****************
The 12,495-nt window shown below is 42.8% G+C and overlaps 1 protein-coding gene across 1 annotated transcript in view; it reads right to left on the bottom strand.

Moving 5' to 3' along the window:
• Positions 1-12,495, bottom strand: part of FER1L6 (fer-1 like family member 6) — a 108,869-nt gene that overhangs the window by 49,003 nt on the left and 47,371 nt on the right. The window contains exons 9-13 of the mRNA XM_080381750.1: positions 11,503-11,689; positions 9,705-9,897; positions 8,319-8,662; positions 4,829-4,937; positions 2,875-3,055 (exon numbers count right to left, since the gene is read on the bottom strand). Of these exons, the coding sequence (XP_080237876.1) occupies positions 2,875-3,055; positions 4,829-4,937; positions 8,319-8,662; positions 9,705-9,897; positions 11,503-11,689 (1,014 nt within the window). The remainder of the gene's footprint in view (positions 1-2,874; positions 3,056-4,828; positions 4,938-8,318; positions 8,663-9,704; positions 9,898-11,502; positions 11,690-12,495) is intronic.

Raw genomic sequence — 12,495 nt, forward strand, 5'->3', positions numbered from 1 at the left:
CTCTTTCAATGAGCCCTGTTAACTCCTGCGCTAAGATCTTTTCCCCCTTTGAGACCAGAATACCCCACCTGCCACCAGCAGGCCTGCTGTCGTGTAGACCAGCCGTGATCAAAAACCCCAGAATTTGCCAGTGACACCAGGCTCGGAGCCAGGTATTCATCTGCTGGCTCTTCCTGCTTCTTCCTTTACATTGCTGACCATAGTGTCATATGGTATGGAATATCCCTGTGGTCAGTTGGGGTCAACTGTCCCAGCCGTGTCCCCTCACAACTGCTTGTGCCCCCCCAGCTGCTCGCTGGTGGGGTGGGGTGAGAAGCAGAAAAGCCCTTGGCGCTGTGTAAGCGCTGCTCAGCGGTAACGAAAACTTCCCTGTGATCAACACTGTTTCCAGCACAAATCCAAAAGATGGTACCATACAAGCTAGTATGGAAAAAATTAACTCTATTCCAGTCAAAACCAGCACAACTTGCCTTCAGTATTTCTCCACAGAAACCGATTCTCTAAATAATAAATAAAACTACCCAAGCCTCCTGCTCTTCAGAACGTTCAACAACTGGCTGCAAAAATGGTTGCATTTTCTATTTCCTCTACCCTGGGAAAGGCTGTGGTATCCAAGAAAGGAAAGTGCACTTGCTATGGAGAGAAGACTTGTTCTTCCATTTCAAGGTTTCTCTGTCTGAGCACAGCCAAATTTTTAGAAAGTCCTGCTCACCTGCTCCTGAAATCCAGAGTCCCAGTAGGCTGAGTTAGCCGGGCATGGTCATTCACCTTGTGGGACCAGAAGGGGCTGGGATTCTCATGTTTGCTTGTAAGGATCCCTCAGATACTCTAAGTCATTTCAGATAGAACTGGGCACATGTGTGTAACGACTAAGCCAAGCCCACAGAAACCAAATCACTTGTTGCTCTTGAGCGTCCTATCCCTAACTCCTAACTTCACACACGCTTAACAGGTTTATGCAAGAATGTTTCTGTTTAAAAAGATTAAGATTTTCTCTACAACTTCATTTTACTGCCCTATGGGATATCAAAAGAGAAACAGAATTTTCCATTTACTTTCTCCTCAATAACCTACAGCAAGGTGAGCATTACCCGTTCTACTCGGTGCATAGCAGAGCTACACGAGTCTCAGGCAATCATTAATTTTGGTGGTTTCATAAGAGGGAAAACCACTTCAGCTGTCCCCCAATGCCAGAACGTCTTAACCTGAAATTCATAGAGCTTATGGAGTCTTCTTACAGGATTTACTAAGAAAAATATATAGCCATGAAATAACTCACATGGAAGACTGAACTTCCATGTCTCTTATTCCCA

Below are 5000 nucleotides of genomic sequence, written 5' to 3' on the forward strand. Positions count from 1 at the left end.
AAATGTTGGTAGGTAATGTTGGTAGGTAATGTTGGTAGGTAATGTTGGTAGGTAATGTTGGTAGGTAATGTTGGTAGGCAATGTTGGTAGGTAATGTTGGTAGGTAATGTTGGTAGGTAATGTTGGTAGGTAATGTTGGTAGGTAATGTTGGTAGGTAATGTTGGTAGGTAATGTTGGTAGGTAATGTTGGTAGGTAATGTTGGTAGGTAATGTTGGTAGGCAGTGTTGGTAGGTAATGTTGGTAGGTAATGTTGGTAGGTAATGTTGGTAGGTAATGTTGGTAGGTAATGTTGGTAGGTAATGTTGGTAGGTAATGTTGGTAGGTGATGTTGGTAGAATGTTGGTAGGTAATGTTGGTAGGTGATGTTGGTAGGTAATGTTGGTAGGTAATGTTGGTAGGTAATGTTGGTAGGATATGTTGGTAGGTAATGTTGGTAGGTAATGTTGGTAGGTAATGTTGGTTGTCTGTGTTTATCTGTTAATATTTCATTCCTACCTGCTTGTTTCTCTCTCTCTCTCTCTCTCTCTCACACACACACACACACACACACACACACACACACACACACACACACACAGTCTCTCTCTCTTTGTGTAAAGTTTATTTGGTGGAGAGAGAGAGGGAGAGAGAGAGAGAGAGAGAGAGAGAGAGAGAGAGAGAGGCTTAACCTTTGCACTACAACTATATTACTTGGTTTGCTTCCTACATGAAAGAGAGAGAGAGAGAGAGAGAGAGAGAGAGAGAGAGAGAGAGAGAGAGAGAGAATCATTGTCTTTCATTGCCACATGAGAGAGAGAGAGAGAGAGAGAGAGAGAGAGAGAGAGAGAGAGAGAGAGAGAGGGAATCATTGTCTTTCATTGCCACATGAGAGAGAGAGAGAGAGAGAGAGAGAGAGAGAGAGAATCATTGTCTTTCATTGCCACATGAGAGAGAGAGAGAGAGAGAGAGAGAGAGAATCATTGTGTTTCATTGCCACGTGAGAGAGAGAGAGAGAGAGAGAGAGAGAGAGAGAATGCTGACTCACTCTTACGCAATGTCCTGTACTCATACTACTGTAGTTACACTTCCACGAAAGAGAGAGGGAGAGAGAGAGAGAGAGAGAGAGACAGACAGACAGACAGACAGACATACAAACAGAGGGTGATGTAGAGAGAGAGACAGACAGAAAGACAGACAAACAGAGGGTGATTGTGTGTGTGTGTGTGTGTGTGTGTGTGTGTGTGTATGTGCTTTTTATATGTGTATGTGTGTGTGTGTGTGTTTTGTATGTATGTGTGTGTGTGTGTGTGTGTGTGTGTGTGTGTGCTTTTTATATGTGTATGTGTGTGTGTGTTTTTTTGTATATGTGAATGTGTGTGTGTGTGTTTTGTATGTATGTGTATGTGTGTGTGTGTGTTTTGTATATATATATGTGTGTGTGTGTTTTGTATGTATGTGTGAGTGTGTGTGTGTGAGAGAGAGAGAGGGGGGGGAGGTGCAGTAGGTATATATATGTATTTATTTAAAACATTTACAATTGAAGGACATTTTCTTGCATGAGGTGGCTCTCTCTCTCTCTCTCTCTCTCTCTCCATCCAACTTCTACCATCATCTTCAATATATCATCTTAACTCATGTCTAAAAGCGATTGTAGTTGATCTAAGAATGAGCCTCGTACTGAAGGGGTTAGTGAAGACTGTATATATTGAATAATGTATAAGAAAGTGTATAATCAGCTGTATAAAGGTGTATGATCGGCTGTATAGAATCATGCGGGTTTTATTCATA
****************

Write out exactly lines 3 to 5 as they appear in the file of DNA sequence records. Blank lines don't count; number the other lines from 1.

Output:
• Positions 1-12,495, bottom strand: part of FER1L6 (fer-1 like family member 6) — a 108,869-nt gene that overhangs the window by 49,003 nt on the left and 47,371 nt on the right. The window contains exons 9-13 of the mRNA XM_080381750.1: positions 11,503-11,689; positions 9,705-9,897; positions 8,319-8,662; positions 4,829-4,937; positions 2,875-3,055 (exon numbers count right to left, since the gene is read on the bottom strand). Of these exons, the coding sequence (XP_080237876.1) occupies positions 2,875-3,055; positions 4,829-4,937; positions 8,319-8,662; positions 9,705-9,897; positions 11,503-11,689 (1,014 nt within the window). The remainder of the gene's footprint in view (positions 1-2,874; positions 3,056-4,828; positions 4,938-8,318; positions 8,663-9,704; positions 9,898-11,502; positions 11,690-12,495) is intronic.

Raw genomic sequence — 12,495 nt, forward strand, 5'->3', positions numbered from 1 at the left:
CTCTTTCAATGAGCCCTGTTAACTCCTGCGCTAAGATCTTTTCCCCCTTTGAGACCAGAATACCCCACCTGCCACCAGCAGGCCTGCTGTCGTGTAGACCAGCCGTGATCAAAAACCCCAGAATTTGCCAGTGACACCAGGCTCGGAGCCAGGTATTCATCTGCTGGCTCTTCCTGCTTCTTCCTTTACATTGCTGACCATAGTGTCATATGGTATGGAATATCCCTGTGGTCAGTTGGGGTCAACTGTCCCAGCCGTGTCCCCTCACAACTGCTTGTGCCCCCCCAGCTGCTCGCTGGTGGGGTGGGGTGAGAAGCAGAAAAGCCCTTGGCGCTGTGTAAGCGCTGCTCAGCGGTAACGAAAACTTCCCTGTGATCAACACTGTTTCCAGCACAAATCCAAAAGATGGTACCATACAAGCTAGTATGGAAAAAATTAACTCTATTCCAGTCAAAACCAGCACAACTTGCCTTCAGTATTTCTCCACAGAAACCGATTCTCTAAATAATAAATAAAACTACCCAAGCCTCCTGCTCTTCAGAACGTTCAACAACTGGCTGCAAAAATGGTTGCATTTTCTATTTCCTCTACCCTGGGAAAGGCTGTGGTATCCAAGAAAGGAAAGTGCACTTGCTATGGAGAGAAGACTTGTTCTTCCATTTCAAGGTTTCTCTGTCTGAGCACAGCCAAATTTTTAGAAAGTCCTGCTCACCTGCTCCTGAAATCCAGAGTCCCAGTAGGCTGAGTTAGCCGGGCATGGTCATTCACCTTGTGGGACCAGAAGGGGCTGGGATTCTCATGTTTGCTTGTAAGGATCCCTCAGATACTCTAAGTCATTTCAGATAGAACTGGGCACATGTGTGTAACGACTAAGCCAAGCCCACAGAAACCAAATCACTTGTTGCTCTTGAGCGTCCTATCCCTAACTCCTAACTTCACACACGCTTAACAGGTTTATGCAAGAATGTTTCTGTTTAAAAAGATTAAGATTTTCTCTACAACTTCATTTTACTGCCCTATGGGATATCAAAAGAGAAACAGAATTTTCCATTTACTTTCTCCTCAATAACCTACAGCAAGGTGAGCATTACCCGTTCTACTCGGTGCATAGCAGAGCTACACGAGTCTCAGGCAATCATTAATTTTGGTGGTTTCATAAGAGGGAAAACCACTTCAGCTGTCCCCCAATGCCAGAACGTCTTAACCTGAAATTCATAGAGCTTATGGAGTCTTCTTACAGGATTTACTAAGAAAAATATATAGCCATGAAATAACTCACATGGAAGACTGAACTTCCATGTCTCTTATTCCCA